House of Delegates Appropriations Chairman Del. Chris Jones, R-Suffolk, lost his bid for re-election Tuesday. (Ned Oliver/Virginia Mercury)

VIRGINIA BEACH — Abortion. Rejection of Donald Trump and all his minions. A desire to show their children that, through voting, they can effect change.

Those were the reasons repeated time and time again by voters in Suffolk and Virginia Beach on Tuesday. Local and state candidates were on the ballot. Most said they’ve voted before – including in the 2017 House contests – and will continue to come out on Election Day.

Many, however, said they didn’t factor control of the General Assembly into their choices, even though voters in Suffolk and Virginia Beach played crucial roles in deciding Tuesday’s elections, which saw Democrats capture majorities in the House and Senate, winning control of Virginia government for the first time in 26 years. 

Tony Washington thought this off-off year election was all about the president, even if Virginia’s ballot had no federal contests. 

“I’m fighting him 1000 percent,” the 54-year-old disabled Navy veteran said, while leaning against his car as his wife and daughter, who also voted Tuesday, looked on. He voted for the Democratic candidates for state House and Senate at his polling place at Colonial Baptist Church in Virginia Beach. That meant Del. Kelly Fowler in House District 21 and Del. Cheryl Turpin, who was running for the open Senate District 7 seat vacated by Frank Wagner earlier this year.  Fowler hung onto her seat, but Turpin appears to have fallen just short in her attempt to ascend to the Senate.

“Republicans are being blind to the true issues,” said Washington, who’s African-American. “They stand in line” with Trump. “It all trickles down” – even to the state and local levels.

The intense battle between the two parties – Republicans held slender majorities in both chambers of the Assembly – didn’t matter to 43-year-old Ann Harris, standing outside Suffolk Presbyterian Church, which is the Lakeside Precinct. “Honestly, I try to vote because of my civic duty” every year, Harris said, as her 10-year-old daughter, Emma, looked on. 

Harris voted for longtime Republican incumbent Del. Chris Jones, who faced a tougher battle this year after federal judges approved a new map for several districts, including Jones’ House 76th. The judges had ruled the old map was racially gerrymandered. Jones, who has been in the General Assembly since 1998 and was the powerful chairman of the Appropriations Committee, was ousted by Democrat Clint Jenkins, who manages a real estate company. 

Normally, a sick child registering a 104-degree temperature would’ve kept Melanie Nardelli at home and away from the polls. Not Tuesday.

The 43-year-old Virginia Beach resident, who’s white and moved five years ago from Massachusetts to the commonwealth, got someone to watch her son as she cast a straight Democratic ticket, at the Buckner Precinct. GOP candidates representing that precinct, Del. Glenn Davis and Sen. Bill DeSteph, however, seem to have prevailed over Democratic challenges. “Every vote counts, especially in turning Virginia blue,” Nardelli said, dodging the pounding raindrops outside Green Run Baptist Church.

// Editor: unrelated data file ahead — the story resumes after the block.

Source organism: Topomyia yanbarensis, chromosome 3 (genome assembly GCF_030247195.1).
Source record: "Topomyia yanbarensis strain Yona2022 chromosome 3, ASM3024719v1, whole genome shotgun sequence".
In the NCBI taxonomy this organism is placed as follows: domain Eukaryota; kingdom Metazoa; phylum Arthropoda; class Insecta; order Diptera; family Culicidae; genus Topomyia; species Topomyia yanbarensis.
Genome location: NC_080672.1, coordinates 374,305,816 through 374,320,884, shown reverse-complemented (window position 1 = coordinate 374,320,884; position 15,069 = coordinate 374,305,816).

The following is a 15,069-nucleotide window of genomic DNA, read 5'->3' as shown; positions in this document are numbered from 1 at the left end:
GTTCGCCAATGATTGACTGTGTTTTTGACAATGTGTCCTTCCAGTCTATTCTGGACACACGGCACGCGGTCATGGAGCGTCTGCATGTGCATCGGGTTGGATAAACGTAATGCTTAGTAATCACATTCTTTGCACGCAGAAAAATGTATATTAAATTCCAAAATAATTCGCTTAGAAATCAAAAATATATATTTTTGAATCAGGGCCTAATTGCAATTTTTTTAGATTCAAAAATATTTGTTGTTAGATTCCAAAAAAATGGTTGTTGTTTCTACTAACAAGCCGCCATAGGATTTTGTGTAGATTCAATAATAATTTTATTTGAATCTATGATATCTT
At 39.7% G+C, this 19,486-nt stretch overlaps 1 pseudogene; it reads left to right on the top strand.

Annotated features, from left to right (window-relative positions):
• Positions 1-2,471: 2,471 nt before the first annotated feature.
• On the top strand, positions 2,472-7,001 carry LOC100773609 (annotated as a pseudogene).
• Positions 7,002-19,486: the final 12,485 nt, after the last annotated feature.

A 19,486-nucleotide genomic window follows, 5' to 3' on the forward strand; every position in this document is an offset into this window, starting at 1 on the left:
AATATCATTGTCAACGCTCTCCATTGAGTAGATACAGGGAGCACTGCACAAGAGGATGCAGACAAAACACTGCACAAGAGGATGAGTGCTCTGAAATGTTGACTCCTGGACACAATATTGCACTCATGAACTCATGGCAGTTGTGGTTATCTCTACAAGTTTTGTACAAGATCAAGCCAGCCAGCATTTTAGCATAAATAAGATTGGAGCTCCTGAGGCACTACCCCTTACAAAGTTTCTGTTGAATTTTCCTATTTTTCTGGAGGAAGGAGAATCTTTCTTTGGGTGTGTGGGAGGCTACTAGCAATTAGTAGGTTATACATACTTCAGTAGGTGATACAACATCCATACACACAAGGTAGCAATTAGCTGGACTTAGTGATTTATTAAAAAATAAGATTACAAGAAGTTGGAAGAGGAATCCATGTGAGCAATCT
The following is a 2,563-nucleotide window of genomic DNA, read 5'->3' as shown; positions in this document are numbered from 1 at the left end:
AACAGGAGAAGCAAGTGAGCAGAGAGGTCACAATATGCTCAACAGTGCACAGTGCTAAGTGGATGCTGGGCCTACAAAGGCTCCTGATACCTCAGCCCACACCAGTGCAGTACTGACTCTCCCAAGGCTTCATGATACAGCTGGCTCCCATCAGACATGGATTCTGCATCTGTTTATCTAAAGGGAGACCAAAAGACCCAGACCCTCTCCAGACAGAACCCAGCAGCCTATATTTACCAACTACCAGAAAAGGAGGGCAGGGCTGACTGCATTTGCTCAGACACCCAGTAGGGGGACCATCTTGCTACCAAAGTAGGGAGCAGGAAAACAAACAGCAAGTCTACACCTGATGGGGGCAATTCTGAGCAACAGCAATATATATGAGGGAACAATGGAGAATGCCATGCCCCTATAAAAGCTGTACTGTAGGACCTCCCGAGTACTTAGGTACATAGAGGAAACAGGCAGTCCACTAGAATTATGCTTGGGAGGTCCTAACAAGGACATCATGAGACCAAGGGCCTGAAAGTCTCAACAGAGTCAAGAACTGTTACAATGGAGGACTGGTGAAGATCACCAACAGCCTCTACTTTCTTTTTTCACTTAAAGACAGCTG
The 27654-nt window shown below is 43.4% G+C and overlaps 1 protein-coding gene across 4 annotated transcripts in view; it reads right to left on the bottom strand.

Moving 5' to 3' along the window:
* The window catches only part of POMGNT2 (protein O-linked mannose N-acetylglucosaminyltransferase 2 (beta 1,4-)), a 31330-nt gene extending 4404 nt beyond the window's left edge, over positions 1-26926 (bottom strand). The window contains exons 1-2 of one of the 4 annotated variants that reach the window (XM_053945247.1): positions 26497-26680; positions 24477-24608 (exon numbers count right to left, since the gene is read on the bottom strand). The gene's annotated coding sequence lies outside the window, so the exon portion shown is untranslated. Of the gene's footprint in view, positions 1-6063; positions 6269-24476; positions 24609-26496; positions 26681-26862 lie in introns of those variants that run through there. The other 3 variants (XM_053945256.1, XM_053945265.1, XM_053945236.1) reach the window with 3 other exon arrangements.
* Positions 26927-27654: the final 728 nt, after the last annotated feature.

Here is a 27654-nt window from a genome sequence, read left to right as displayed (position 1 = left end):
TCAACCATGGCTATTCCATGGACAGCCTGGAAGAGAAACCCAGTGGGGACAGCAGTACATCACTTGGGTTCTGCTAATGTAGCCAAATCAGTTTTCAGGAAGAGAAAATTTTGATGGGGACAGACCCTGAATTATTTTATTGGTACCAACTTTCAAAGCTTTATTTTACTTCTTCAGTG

She laments that Republicans in Washington, including what she called Trump’s cronies, are hurting the country in areas like environmental protection. “I want to leave a better world for my son,” said Nardelli. She believes voting for Democrats will do that.

Several citizens declined to give their name to a Virginia Mercury reporter because they said the political climate has become so charged, and so vengeful, they didn’t want to draw attention to themselves. 

One who did was Vicky Epps, 57, who brought her 10-year-old son, Blair, to her Colonial Precinct in Virginia Beach. “There’s such a division in the United States right now,” said Epps, who’s white. “There’s so much anger and hatred out there.” She said the mood has put strains on relationships with friends, including hers.

Epps usually supports anti-abortion candidates and thinks of herself as an independent voter.

John Gilliland, 67, sported a red baseball cap as he left the voting booth – but it’s not what you think.

“Making Corvairs Great Again” adorned this car enthusiast’s cap, who’s white. “It’s a play on words,” Gilliland admitted, on Trump’s “Make America Great Again” slogan.

Yet the right-leaning voter believes purple Virginia would be better off if it “turned back Republican,” he said outside Green Run Baptist Church, in the Buckner Precinct. “I can’t stick with the Democratic program.”

Support for education funding was a key factor for Janice Wiggins, a 60-year-old Suffolk resident. Plus one other thing: The need for a change in Washington. 

“We have that crazy man in the White House,” noted Wiggins, who’s black. She declined to say whether she voted for Chris Jones or his Democratic opponent, Clinton Jenkins, or who she voted for in the Senate contest.

Others simply wanted civility and a chance for a better future for their children. They included Mellisa Allen, whose 7-year-old daughter, Jaylah, accompanied her to the polls in the state’s most populous city, in the Buckner Precinct. 

Unity would help, said Allen, who’s black and declined to say who she voted for. “We’ve got a generation growing up,” she said.